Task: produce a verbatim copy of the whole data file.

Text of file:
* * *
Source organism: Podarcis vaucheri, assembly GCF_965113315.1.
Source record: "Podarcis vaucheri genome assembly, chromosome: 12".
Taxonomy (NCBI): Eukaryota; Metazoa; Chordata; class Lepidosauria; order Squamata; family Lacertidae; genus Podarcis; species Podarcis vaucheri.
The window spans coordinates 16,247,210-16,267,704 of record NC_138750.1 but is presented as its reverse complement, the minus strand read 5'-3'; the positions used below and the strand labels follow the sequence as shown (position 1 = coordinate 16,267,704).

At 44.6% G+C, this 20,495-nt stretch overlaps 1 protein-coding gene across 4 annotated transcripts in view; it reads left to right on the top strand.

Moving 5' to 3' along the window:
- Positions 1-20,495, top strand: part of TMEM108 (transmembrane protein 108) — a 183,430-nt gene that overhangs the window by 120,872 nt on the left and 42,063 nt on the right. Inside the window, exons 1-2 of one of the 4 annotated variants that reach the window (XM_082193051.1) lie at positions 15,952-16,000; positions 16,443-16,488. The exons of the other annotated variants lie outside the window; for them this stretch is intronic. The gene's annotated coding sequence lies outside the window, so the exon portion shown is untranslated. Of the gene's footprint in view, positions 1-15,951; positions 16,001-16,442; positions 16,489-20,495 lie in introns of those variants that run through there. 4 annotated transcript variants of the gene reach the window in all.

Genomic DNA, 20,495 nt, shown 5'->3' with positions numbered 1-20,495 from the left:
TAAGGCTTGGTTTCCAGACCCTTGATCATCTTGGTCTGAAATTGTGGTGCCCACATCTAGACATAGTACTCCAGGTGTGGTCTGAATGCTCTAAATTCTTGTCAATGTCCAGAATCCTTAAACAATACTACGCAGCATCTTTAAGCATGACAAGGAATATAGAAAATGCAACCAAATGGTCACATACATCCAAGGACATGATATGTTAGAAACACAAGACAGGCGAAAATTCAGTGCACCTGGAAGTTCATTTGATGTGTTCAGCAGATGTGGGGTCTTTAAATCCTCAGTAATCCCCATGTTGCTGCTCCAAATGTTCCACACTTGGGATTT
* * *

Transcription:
Source organism: Podarcis vaucheri, assembly GCF_965113315.1.
Source record: "Podarcis vaucheri genome assembly, chromosome: 12".
Taxonomy (NCBI): Eukaryota; Metazoa; Chordata; class Lepidosauria; order Squamata; family Lacertidae; genus Podarcis; species Podarcis vaucheri.
The window spans coordinates 16,247,210-16,267,704 of record NC_138750.1 but is presented as its reverse complement, the minus strand read 5'-3'; the positions used below and the strand labels follow the sequence as shown (position 1 = coordinate 16,267,704).

At 44.6% G+C, this 20,495-nt stretch overlaps 1 protein-coding gene across 4 annotated transcripts in view; it reads left to right on the top strand.

Moving 5' to 3' along the window:
- Positions 1-20,495, top strand: part of TMEM108 (transmembrane protein 108) — a 183,430-nt gene that overhangs the window by 120,872 nt on the left and 42,063 nt on the right. Inside the window, exons 1-2 of one of the 4 annotated variants that reach the window (XM_082193051.1) lie at positions 15,952-16,000; positions 16,443-16,488. The exons of the other annotated variants lie outside the window; for them this stretch is intronic. The gene's annotated coding sequence lies outside the window, so the exon portion shown is untranslated. Of the gene's footprint in view, positions 1-15,951; positions 16,001-16,442; positions 16,489-20,495 lie in introns of those variants that run through there. 4 annotated transcript variants of the gene reach the window in all.

Genomic DNA, 20,495 nt, shown 5'->3' with positions numbered 1-20,495 from the left:
TAAGGCTTGGTTTCCAGACCCTTGATCATCTTGGTCTGAAATTGTGGTGCCCACATCTAGACATAGTACTCCAGGTGTGGTCTGAATGCTCTAAATTCTTGTCAATGTCCAGAATCCTTAAACAATACTACGCAGCATCTTTAAGCATGACAAGGAATATAGAAAATGCAACCAAATGGTCACATACATCCAAGGACATGATATGTTAGAAACACAAGACAGGCGAAAATTCAGTGCACCTGGAAGTTCATTTGATGTGTTCAGCAGATGTGGGGTCTTTAAATCCTCAGTAATCCCCATGTTGCTGCTCCAAATGTTCCACACTTGGGATTT